It’s impossible to look anywhere these days without noticing how profoundly Apple has influenced design and computing interfaces. From automobiles to medical devices, architecture to product packaging, the influence of Steve Jobs and Apple design guru Jonathan Ive has rippled through society and altered the way we think about products.
"Apple has radically changed consumer expectations about design," observes Mathieu Turpault, partner and director of design for Bressler Group, a consumer products design firm that has worked with Thermadore, Black & Decker, Schick, and numerous others. "Consumers increasingly demand products that are functional but also attractive."
Sleek, clean minimalistic lines and a simple-to-use interface are emerging as the new normal. Apple’s iPod Nano, for example, has no moving parts and iPhones and iPads rely on a handful of gestures—pinching, swiping and tapping—to control a mind-boggling array of functions. "Our products are tools and we don’t want design to get in the way," Ive explained in a May 2012 interview in the U.K.’s Telegraph.
Make no mistake, Apple’s fingerprints and mouseprints are everywhere. Earlier this year, sales of white BMW automobiles surpassed silver, which had stood as the top-selling color for more than a decade. The enormous success of the iPhone and iPad has also transformed the interior of vehicles, including user interfaces. "Automobile companies now charge a premium for technology packages so you can use your phone and iPod in the car," Turpault points out.
Meanwhile, medical devices are undergoing a radical transformation. Blood sugar, blood pressure, and heart monitors already connect to iPhones and iPads, and a slew of other—and sometimes more sophisticated—devices are now in the works. At the same time, retailers are revamping stores to eliminate point-of-sale terminals and use display space in entirely different ways while Web designers and advertisers embrace Apple’s minimalist approach.
But nowhere is Apple’s design influence more profound than in the computing and consumer electronics industries. For more than two decades, desktop and laptop computers were designed for function over form. Drab, unattractive boxes littered offices and desks. Confusing and sometimes perplexing interfaces—designed by geeks for geeks—were the norm. Jobs and Co. raised the bar by marrying seemingly diverse engineering and design elements.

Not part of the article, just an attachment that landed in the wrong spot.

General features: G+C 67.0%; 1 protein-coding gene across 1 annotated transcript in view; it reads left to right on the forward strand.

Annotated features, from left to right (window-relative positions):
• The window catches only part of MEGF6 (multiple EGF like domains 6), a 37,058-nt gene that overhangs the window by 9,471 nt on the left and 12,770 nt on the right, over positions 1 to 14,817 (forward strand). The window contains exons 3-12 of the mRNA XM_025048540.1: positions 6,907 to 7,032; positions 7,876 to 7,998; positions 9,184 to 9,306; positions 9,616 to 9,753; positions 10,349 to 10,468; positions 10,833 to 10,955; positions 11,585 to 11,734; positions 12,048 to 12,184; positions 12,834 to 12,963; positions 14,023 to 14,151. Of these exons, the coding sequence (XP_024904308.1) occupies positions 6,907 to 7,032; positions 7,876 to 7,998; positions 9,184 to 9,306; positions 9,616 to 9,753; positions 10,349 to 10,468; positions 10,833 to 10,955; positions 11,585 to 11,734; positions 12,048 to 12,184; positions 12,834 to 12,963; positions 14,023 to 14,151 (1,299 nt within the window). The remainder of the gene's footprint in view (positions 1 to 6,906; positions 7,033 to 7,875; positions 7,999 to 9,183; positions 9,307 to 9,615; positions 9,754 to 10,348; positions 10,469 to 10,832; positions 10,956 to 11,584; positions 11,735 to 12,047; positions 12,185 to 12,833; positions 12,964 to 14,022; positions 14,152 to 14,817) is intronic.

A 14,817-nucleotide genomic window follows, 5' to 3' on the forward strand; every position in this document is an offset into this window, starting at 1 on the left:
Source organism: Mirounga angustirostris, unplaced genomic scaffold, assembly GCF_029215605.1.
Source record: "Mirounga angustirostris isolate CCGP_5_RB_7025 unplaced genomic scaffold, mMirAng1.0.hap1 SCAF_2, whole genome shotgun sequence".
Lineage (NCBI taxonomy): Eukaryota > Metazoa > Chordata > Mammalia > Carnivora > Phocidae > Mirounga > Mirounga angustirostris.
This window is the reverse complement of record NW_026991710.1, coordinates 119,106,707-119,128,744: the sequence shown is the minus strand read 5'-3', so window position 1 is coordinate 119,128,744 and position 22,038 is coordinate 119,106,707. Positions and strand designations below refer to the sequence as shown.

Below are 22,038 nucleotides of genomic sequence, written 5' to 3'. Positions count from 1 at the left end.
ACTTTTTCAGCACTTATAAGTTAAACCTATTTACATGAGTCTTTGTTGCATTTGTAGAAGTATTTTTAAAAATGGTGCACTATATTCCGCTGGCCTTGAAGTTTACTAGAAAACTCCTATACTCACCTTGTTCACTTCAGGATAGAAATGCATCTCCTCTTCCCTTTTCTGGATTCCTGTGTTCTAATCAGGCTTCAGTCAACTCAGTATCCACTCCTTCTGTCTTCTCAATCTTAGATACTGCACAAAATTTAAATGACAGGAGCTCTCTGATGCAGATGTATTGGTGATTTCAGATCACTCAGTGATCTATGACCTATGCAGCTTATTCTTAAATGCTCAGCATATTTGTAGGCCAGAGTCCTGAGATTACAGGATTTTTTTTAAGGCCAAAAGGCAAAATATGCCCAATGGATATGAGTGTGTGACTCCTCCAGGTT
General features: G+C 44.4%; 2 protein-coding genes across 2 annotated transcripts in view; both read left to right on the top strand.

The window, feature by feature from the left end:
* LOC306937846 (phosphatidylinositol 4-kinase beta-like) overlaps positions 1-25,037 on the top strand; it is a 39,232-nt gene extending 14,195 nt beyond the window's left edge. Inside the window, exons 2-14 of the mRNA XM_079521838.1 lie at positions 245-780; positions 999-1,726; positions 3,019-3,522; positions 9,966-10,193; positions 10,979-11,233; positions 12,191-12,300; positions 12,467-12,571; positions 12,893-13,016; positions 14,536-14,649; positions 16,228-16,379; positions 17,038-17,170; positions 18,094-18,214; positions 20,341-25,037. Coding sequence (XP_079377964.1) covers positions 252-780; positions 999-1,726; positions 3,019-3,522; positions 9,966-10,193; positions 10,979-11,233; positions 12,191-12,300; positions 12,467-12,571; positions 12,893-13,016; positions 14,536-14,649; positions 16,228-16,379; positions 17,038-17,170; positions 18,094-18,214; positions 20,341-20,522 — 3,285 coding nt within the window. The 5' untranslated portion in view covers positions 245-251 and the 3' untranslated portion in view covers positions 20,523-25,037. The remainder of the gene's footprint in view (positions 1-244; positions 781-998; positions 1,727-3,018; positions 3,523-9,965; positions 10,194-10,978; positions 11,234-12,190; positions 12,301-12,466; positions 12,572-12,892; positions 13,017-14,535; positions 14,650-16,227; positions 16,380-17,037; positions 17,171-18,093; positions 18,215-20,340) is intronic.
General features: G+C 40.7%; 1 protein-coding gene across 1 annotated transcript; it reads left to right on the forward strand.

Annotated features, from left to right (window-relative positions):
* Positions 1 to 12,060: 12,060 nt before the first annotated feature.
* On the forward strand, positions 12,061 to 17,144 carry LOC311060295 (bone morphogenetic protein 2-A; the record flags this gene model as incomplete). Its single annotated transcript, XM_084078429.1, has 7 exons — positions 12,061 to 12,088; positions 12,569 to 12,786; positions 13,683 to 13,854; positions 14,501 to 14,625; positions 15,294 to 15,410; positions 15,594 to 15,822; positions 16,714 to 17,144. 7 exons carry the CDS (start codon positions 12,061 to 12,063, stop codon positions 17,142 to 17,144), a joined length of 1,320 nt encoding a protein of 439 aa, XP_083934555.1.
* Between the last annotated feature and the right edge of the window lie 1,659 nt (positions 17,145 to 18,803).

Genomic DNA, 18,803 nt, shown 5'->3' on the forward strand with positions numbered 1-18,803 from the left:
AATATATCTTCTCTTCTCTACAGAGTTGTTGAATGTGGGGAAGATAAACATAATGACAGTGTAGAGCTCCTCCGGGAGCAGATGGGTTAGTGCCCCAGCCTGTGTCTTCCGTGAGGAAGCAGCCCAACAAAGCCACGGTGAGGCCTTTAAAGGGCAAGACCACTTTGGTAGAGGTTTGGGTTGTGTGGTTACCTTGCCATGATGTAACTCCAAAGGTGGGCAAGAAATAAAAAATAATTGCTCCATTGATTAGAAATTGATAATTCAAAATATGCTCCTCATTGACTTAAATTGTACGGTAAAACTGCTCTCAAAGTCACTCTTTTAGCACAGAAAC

Moreover, "Apple has stretched the boundaries of what was considered producible and cost effective," Turpault says. In fact, over the last few years, one executive after another has approached Bressler Group with the request to "design the next iPhone of their industry."
Walter Isaacson, in the bestselling biography Steve Jobs, chronicled the former CEO's obsession with design and his affinity for the Bauhaus Movement. Jobs believed products should be built and packaged cleanly so consumers knew they were high-tech. The concept originated with consumer products manufacturer Braun and its designer Dieter Rams, who created eerily similar products in look and feel a half-century earlier.
All of which has some critics arguing that Apple has pilfered design concepts from Braun and others. Alas, this largely misses the point. These days, all design is borrowed. In the end, no company has ever influenced design trends more than Apple. What’s more, its influence will almost certainly grow in the years ahead as multitouch and gesture-based interfaces meld with today’s increasingly powerful devices.
Concludes Turpault: "Today, consumer electronics manufacturers and numerous others are following in Apple’s footprints. Design is no longer an afterthought."
Samuel Greengard is an author and journalist based in West Linn, OR.
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